Dr Korczak Staging the play

Dr Korczak ‘s
Staging the play
“Dr Korczak’s example” is influenced by the ideas and style of
Bertolt Brecht (picture moving lips!)
Bertolt Brecht (1898-1956) was a German writer and director.
Brecht wanted to use theatre to try and make audiences think about
political and moral issues. He did not want the audiences to identify
emotionally with the characters and actions but he wanted them to
watch a play and judge the characters actions and motives with
their minds. Brecht believed this way that a spectator could make a
more rational decision on the ideas and themes. Brecht introduced a
number of distancing techniques to help the spectator realise they
were watching a play.
These included.
 A Brightly lit theatre and stage. No lighting effects.
 Use of placards at the beginning of scenes to indicate location,
mood or theme of the scene.
 Using a narrator to set the scene or to move story forward in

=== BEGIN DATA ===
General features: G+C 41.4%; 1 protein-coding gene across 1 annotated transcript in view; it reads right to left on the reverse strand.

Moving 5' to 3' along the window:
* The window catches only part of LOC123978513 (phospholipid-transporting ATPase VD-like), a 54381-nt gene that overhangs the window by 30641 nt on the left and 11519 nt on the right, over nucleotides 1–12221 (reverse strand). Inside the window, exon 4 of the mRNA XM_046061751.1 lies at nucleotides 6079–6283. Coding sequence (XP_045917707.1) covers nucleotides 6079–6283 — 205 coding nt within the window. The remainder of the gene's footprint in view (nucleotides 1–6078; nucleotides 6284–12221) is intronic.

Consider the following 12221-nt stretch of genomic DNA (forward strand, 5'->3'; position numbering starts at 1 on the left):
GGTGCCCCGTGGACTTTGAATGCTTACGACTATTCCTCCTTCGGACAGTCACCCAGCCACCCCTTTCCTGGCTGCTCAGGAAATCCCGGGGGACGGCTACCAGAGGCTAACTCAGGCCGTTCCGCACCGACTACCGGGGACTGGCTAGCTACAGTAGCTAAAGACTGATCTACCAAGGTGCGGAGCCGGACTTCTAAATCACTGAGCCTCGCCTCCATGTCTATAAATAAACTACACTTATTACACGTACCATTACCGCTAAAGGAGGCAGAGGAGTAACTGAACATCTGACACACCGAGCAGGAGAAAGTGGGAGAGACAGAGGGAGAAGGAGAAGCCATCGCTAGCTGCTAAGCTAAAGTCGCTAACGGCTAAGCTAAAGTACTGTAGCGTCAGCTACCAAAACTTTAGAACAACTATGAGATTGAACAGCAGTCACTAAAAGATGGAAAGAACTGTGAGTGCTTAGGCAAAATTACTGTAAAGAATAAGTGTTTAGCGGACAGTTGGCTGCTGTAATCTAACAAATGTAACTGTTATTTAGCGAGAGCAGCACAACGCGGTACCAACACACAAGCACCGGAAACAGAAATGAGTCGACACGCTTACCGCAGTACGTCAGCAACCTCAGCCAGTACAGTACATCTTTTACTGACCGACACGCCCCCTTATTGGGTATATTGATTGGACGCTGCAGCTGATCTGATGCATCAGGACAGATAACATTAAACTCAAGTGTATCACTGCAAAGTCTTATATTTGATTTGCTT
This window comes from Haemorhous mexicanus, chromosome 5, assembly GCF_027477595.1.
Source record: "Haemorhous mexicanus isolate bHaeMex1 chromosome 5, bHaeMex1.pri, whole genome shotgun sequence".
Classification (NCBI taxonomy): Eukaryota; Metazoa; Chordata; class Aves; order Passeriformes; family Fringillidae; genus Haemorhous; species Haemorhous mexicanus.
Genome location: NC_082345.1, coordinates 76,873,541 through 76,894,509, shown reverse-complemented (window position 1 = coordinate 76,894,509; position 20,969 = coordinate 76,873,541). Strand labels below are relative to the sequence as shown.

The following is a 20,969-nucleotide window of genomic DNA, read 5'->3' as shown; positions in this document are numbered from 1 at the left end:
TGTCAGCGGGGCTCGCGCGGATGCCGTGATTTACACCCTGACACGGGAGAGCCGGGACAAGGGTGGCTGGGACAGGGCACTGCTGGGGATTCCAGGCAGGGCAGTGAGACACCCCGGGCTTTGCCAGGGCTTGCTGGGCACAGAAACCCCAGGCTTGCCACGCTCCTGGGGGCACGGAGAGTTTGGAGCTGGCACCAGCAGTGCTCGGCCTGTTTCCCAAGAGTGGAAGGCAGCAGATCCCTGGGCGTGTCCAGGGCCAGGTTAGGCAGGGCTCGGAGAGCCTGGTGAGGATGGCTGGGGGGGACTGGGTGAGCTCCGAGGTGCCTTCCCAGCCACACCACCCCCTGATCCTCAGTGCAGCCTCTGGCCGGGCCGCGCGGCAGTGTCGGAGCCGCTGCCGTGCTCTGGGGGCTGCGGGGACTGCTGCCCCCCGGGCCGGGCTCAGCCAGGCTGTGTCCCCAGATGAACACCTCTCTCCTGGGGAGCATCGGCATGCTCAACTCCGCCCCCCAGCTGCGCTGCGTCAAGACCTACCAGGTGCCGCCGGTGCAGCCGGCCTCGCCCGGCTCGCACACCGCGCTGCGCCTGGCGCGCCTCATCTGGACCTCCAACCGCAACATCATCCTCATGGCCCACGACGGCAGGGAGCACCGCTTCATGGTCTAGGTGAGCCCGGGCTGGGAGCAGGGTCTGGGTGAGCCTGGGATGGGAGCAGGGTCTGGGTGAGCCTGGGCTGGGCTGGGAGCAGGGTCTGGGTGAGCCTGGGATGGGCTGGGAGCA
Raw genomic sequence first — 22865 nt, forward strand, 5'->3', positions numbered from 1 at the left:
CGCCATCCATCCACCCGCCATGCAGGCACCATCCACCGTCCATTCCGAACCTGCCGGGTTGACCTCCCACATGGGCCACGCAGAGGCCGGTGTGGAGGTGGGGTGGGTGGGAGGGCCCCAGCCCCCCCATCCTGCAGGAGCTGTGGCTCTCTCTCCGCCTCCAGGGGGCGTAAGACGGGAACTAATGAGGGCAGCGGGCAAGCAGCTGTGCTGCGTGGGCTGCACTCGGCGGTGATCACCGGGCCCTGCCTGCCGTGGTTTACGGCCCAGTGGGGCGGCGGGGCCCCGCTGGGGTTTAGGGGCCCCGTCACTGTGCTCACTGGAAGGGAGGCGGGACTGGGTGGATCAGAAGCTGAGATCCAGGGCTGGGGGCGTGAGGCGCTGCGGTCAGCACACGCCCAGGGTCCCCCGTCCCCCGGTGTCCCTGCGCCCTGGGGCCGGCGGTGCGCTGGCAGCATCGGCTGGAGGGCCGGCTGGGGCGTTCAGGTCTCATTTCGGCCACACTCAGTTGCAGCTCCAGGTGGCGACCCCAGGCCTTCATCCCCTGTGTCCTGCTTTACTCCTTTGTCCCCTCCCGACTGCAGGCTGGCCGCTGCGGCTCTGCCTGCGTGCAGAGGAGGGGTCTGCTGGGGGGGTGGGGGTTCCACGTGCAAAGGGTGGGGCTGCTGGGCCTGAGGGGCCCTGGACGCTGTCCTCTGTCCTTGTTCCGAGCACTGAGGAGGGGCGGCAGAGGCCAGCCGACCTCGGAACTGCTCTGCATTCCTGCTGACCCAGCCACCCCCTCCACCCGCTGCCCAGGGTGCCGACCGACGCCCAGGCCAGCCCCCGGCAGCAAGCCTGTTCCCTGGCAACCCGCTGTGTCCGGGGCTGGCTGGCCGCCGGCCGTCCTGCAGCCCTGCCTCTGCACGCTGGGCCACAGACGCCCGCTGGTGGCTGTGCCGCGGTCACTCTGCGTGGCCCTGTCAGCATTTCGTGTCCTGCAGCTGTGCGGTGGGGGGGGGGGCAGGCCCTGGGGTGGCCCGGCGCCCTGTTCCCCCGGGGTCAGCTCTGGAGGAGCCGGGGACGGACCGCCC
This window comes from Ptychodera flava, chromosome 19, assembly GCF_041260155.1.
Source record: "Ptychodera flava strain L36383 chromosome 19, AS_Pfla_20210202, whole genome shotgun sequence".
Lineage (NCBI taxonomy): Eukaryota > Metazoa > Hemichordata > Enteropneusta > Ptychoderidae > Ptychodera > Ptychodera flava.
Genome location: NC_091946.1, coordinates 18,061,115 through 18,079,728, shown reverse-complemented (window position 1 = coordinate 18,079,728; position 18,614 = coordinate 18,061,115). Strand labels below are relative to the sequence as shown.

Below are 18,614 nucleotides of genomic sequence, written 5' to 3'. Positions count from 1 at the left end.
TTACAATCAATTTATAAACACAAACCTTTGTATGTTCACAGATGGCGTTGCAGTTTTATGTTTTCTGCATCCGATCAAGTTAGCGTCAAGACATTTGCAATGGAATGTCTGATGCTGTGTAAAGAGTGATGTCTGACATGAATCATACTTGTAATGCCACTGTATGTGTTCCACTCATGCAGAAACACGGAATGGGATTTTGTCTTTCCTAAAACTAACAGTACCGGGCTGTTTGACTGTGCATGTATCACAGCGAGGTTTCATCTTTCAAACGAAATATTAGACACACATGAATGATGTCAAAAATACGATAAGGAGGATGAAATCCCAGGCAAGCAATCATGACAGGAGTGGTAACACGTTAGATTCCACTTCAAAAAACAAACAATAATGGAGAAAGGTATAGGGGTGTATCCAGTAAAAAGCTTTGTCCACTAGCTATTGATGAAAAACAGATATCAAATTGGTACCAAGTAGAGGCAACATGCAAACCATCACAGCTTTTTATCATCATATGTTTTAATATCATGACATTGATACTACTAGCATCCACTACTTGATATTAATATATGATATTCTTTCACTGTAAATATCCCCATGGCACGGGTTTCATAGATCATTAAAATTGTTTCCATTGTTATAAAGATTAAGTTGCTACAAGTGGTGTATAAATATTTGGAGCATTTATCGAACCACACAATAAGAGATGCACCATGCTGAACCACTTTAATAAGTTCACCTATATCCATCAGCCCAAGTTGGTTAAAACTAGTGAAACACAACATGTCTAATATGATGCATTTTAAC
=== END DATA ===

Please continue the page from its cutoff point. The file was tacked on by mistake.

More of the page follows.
 The set should suggest location rather than be realistic.
 Music was key in helping to establish mood and atmosphere.
Brecht wanted the musicians to be an integral part of the
performance and would place them on the stage.
 Actors would multi-role the different characters within the
play, using costume to suggest a character.
Keep your distance
David Greig uses lots of “Distancing Techniques” in Dr Korczaks
Use this activity to help you understanding why and where they are
The style of the play will have a huge effect on how a director/
designer decides to stage it.
When the Royal Exchange Manchester staged the play, the director
Amy Leach commented:
“One of the things I liked most about the play was how much
space David Greig left for the individual director and Creative
Director to use their own imaginations and to play. So it was
important that the first weeks of rehearsals included
exercises which encouraged playing and exploration.”
The emphasis in that production was minimalism. The play was
staged in the round with the audience on both sides. The furniture
was made up out of 1940’s style suitcases. A greatcoat on a hanger
suggests the ever-present German guard, while assorted pairs of
shoes stand in for some of the 200 children in the orphanage.